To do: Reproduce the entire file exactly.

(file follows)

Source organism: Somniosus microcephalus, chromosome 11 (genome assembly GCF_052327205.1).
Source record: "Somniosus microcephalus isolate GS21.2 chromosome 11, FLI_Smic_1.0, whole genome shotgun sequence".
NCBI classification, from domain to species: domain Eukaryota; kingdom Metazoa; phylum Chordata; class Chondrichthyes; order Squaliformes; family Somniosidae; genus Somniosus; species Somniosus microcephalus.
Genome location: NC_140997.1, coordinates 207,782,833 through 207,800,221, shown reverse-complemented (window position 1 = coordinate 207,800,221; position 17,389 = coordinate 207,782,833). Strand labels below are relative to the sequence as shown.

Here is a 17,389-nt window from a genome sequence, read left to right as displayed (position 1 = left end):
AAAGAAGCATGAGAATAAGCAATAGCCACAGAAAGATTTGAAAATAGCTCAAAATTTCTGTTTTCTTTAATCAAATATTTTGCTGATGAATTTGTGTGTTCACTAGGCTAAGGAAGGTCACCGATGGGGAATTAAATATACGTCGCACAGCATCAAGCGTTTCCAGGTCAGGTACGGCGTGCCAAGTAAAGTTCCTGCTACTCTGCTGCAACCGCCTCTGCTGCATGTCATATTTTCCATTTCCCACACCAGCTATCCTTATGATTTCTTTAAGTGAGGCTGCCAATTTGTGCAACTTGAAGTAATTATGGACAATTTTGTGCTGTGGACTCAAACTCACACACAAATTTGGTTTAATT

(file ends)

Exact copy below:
Source organism: Somniosus microcephalus, chromosome 11 (genome assembly GCF_052327205.1).
Source record: "Somniosus microcephalus isolate GS21.2 chromosome 11, FLI_Smic_1.0, whole genome shotgun sequence".
NCBI classification, from domain to species: domain Eukaryota; kingdom Metazoa; phylum Chordata; class Chondrichthyes; order Squaliformes; family Somniosidae; genus Somniosus; species Somniosus microcephalus.
Genome location: NC_140997.1, coordinates 207,782,833 through 207,800,221, shown reverse-complemented (window position 1 = coordinate 207,800,221; position 17,389 = coordinate 207,782,833). Strand labels below are relative to the sequence as shown.

Here is a 17,389-nt window from a genome sequence, read left to right as displayed (position 1 = left end):
AAAGAAGCATGAGAATAAGCAATAGCCACAGAAAGATTTGAAAATAGCTCAAAATTTCTGTTTTCTTTAATCAAATATTTTGCTGATGAATTTGTGTGTTCACTAGGCTAAGGAAGGTCACCGATGGGGAATTAAATATACGTCGCACAGCATCAAGCGTTTCCAGGTCAGGTACGGCGTGCCAAGTAAAGTTCCTGCTACTCTGCTGCAACCGCCTCTGCTGCATGTCATATTTTCCATTTCCCACACCAGCTATCCTTATGATTTCTTTAAGTGAGGCTGCCAATTTGTGCAACTTGAAGTAATTATGGACAATTTTGTGCTGTGGACTCAAACTCACACACAAATTTGGTTTAATT